Diamond dealers have a less formal means of spotting potentially treated colored diamonds. Those with colors that look too good, too vivid or too uniform are thrown into a pile for a closer look.
Irradiation is permanent.
Coating and other deceptive additives: All of the treatments mentioned so far are permanent or durable. Disclosed, they enlarge the market for otherwise unsalable diamonds. The crime lies in non-disclosure, not in the treatment itself. Coatings are another story because they are easily removed and are used only to deceive.
Unscrupulous dealers discovered decades ago that a little blue dye on the culet makes a yellowish diamond appear white. And remember the clever switch artist who fooled a major auction house for awhile by leaving a poor quality white diamond with pink fingernail polish on the culet in place of a fabulous pink diamond on display.
While all of the current coatings will come off with a good cleaning, GIA researchers believe the next generation will be more high-tech. The researchers fear crooks will use carbon vapor deposit techniques to leave a thin diamond film on poor quality white diamonds, making them look like fine blue or yellow diamonds.
GIA has so treated several diamonds and says detection really isn’t difficult. The film doesn’t adhere well to facet junctures, leaving bare spots that can be spotted by dropping the stone in heavy liquid.
Synthetics: Synthetic diamonds are not a treatment and are not yet on the market in quantity. But they will be in due course, and they’ll be subjected to the same disclosure rules and detection methods as the above treatments.
The vast majority of commercially produced synthetics that can be processed into gems are orangy yellow because of the nitrogen added during the growth process. However, General Electric has produced clear crystals for the electronics industry.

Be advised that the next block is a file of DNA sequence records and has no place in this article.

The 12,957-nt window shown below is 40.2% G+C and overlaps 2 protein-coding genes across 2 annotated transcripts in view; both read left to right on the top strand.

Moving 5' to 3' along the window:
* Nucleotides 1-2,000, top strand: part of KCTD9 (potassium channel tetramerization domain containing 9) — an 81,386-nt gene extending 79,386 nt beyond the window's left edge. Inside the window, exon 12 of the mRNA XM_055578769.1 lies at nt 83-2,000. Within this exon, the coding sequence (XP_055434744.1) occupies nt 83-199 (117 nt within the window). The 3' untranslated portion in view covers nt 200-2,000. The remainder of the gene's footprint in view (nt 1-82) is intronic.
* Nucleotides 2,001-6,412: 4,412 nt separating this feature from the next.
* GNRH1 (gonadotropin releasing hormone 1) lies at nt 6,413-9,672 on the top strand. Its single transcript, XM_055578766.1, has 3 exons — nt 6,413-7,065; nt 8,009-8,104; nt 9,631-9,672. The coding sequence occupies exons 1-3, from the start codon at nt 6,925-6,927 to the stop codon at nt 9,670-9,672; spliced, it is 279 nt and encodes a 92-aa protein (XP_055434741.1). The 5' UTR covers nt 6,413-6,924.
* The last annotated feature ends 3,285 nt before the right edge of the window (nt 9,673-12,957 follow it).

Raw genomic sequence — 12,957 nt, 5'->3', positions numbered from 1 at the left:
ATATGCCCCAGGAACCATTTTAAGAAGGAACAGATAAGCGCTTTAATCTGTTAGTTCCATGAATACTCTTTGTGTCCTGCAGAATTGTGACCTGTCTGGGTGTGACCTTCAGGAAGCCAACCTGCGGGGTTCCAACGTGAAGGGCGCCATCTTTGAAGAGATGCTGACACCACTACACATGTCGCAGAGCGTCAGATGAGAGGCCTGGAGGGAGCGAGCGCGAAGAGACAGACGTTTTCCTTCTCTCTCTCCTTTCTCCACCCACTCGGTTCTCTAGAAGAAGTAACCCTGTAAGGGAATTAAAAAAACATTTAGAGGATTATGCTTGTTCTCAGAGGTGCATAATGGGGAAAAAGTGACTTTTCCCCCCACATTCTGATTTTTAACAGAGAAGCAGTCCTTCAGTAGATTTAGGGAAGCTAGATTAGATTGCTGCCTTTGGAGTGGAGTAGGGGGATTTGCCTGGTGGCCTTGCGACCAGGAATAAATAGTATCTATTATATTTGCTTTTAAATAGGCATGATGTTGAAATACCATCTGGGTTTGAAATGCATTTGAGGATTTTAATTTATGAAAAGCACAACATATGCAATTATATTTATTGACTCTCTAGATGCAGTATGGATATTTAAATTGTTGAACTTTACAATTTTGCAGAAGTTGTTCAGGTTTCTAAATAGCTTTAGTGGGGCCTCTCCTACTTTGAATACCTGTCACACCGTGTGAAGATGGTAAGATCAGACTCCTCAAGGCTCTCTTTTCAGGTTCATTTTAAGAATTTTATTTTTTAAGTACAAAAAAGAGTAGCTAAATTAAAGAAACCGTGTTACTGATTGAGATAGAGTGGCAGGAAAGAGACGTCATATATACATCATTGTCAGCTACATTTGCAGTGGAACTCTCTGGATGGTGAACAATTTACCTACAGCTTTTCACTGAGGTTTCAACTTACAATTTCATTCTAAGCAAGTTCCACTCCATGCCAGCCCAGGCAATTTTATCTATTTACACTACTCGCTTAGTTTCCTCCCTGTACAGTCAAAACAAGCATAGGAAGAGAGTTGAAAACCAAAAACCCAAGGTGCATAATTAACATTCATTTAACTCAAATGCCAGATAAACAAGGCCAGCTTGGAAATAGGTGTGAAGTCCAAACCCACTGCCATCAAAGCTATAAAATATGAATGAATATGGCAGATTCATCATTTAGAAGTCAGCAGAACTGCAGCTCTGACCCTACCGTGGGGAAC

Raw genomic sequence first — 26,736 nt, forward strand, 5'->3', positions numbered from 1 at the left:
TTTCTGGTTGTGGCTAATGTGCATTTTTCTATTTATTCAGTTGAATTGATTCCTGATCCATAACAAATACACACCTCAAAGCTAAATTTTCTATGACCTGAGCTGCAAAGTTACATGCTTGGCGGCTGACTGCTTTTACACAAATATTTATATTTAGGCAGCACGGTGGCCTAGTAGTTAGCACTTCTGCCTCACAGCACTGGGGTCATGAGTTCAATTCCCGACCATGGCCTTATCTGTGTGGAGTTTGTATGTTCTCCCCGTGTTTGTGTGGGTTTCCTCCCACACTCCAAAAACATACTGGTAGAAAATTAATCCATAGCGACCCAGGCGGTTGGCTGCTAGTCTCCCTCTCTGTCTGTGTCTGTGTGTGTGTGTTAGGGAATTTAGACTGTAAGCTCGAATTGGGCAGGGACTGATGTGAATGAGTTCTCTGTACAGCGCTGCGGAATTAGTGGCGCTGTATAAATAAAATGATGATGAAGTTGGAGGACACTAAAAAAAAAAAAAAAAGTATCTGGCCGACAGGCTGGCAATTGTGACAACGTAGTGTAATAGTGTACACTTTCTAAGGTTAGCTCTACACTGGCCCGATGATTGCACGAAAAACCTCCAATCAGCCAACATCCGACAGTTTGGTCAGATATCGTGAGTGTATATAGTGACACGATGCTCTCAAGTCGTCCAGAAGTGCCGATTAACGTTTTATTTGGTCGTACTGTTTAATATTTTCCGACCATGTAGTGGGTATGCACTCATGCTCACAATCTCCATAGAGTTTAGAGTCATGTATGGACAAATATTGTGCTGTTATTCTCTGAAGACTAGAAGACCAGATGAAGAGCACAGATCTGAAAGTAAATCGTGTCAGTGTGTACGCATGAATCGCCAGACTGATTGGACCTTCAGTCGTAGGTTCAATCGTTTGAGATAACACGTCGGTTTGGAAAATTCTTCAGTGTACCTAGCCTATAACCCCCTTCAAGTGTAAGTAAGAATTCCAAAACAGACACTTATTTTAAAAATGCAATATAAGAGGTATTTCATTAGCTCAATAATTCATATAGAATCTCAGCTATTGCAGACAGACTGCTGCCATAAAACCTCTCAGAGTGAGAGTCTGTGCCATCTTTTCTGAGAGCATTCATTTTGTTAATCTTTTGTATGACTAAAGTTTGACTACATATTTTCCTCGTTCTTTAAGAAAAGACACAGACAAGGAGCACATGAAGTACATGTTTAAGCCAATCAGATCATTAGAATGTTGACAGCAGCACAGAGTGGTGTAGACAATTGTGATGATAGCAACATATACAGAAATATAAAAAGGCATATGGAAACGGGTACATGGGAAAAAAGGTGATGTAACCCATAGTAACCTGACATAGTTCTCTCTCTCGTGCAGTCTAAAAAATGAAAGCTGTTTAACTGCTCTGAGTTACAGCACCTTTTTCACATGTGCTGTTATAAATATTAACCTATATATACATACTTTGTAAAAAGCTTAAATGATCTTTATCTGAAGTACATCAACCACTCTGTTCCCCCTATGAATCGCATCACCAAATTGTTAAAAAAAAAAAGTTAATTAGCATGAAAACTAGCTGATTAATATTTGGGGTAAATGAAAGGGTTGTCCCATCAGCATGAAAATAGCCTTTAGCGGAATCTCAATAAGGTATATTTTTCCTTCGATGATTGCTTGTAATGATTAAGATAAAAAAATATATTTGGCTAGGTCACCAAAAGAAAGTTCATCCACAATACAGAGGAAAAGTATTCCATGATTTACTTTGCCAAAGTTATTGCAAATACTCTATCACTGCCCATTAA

The biggest potential source is Russia, where Chatham Created Gems of San Francisco, Cal., is trying to develop a line of commercial synthetic diamonds. Various scientific agencies in Russia have studied crystallography for defense purposes for decades. In recent years, they’ve turned their attention to the marketplace and have produced yellow, white and blue gem-quality diamonds, though not yet in commercial quantities.
Wherever synthetic diamonds are made, they have common identifying characteristics, say GIA researchers. These include distinctive growth lines, color zoning and distinctive metallic inclusions left from the flux material from which they are grown. All of these are visible with a gem microscope. Many synthetics turn yellow green under shortwave UV lamps, almost never seen in natural stones, and they have unique absorption bands that can be seen with a spectroscope.
De Beers and GIA are working on an easy detection device, but GIA stresses that knowledge is the best defense. In fact, all researchers say jewelers must stay on top of new developments in diamond treatments and maintain the proper equipment to identify them. (Sharon Wakefield offers further details in her article “Synthetic diamond jewelry: Are you prepared? also in this issue.)